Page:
In the three and a half years since the gal was last in Johannesburg a lot has happened. Take retail and dining out, symbols of a burgeoning middle class. At the always-young Sandton Sun, built in 1984 as part of South Africa’s planned version of Wall Street, what is now called Diamond Walk has, with the exception of Hermés, every top brand imaginable – see a video below. The owners of the 326-room hotel make more money from retail than from meetings, so they turned their conference centre into yet more shopping. They have also invested heavily in the hotel’s interiors.
I said WOW when I entered suite 1930. Local designers Blacksmith have gone for greys and white, with some wood flooring, textures everywhere, and lovely oil-look paintings that give such a sense of place. I had a soft sunset here, bush in the heat of the day there. I knew where I was. 65% of guests are on some kind of business and this is one of those soothing environments which somehow help you to cope better. And the food offerings, down in the one restaurant, could be called ‘brain food’. I started with a caprese and then, continuing in my location mode, ordered an ostrich fillet, which actually looked more like a stringy flank steak (never mind, it tasted fine).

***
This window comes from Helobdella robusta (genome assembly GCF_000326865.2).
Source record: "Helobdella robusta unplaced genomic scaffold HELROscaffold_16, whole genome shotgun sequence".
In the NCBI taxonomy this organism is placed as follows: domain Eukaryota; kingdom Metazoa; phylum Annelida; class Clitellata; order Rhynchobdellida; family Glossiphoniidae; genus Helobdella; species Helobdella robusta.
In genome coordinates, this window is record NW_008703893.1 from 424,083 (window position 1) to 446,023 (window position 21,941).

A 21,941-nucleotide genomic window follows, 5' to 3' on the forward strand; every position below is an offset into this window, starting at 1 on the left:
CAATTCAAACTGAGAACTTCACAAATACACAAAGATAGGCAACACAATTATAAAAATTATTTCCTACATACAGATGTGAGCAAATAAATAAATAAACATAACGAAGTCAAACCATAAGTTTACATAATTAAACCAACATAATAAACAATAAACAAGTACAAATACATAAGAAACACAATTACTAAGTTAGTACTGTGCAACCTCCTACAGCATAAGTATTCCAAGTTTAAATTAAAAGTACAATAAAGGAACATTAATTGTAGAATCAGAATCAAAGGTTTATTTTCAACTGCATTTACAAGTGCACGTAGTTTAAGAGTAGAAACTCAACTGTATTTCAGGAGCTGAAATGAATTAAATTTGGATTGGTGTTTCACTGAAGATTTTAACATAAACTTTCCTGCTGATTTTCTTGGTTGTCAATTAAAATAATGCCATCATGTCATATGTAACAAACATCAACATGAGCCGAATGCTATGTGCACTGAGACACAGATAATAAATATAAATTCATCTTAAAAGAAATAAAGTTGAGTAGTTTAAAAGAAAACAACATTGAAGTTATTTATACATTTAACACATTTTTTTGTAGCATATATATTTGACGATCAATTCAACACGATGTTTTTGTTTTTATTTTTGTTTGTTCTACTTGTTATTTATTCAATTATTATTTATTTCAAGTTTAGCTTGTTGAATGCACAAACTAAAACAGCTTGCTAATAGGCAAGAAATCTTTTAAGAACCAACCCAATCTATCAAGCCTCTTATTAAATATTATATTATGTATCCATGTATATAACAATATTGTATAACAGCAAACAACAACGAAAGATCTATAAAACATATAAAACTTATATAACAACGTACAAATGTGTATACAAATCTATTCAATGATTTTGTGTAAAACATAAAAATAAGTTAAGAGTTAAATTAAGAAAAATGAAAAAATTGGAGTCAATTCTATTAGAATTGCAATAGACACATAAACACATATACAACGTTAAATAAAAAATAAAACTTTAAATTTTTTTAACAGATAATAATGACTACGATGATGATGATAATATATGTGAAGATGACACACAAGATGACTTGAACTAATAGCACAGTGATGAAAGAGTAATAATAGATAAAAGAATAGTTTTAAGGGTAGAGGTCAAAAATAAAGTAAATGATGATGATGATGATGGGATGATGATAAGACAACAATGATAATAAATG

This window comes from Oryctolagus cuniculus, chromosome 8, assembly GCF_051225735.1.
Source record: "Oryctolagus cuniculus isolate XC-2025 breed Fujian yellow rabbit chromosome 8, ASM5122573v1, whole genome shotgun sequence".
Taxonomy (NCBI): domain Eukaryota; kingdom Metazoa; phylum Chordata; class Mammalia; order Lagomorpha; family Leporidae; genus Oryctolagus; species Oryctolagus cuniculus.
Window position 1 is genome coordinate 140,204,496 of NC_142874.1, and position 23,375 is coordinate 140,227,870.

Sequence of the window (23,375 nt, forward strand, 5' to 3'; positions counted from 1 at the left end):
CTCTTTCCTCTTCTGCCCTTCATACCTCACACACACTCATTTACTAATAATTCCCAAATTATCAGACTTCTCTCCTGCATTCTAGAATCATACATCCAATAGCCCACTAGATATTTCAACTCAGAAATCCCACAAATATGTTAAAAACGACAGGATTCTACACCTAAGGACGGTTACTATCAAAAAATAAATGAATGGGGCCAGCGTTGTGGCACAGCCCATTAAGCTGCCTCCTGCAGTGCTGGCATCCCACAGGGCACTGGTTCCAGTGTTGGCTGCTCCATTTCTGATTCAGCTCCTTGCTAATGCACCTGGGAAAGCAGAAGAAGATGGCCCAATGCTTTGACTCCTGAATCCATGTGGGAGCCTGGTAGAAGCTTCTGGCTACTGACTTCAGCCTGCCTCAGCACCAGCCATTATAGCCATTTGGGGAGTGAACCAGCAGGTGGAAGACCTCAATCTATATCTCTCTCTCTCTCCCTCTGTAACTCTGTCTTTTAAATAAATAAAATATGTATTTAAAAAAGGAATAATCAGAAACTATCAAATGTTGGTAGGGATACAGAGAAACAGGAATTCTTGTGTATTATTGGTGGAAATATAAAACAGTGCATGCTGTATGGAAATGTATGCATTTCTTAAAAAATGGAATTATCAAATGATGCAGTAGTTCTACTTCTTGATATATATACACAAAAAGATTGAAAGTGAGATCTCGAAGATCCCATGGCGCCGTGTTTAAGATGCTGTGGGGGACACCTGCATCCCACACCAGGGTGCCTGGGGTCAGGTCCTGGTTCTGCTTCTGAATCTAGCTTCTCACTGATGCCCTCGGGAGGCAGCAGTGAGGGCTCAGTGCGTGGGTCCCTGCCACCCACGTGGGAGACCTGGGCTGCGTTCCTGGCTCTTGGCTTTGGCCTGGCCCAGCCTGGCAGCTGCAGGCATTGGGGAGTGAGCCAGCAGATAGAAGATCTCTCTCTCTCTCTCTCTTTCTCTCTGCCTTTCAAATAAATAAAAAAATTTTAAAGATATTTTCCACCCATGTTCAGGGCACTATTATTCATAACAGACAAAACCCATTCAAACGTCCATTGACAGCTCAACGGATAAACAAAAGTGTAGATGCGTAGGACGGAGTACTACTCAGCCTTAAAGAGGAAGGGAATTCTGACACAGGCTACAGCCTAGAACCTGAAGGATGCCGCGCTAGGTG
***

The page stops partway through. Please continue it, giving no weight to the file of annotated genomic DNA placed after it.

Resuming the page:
The restaurant has an open kitchen, and extends to a large outdoor terrace that is highly popular summer-long, especially post-work at the end of the week. The indoor section of the whole complex occupies most of the sixth floor lobby, with an open atrium soaring above up to the 20th floor. Immediately over the restaurant, at the seventh floor, is a frieze akin to that in Girandole in Park Hyatt Tokyo, but here the hundreds of black and white images are of staff members. This hotel, which is independent and not now affiliated with any consortium, runs in tandem with its conjoined twin, a franchised InterContinental, with 700 employees between them.
Rob Jasper, who oversees both hotels as well as directly running Sandton Sun, is what you call true hotelier who oozes passion and concern. On arrival I, like everyone, got a really informative letter from him, personally introduced and filling me in on hotel opening hours, and things like that, as well as local things to do. Although he lives half an hour away he was in, as always, by 7.20 in the morning. And because he listens, and notes every detail, he understands that for busy travellers instant and fast WiFi coupled with simple features – think shower controls – help provide the modern elements that today’s travellers consider hotel luxury. NOW TAKE A STROLL ALONG DIAMOND WALK AND THEN SEE SUITE 1930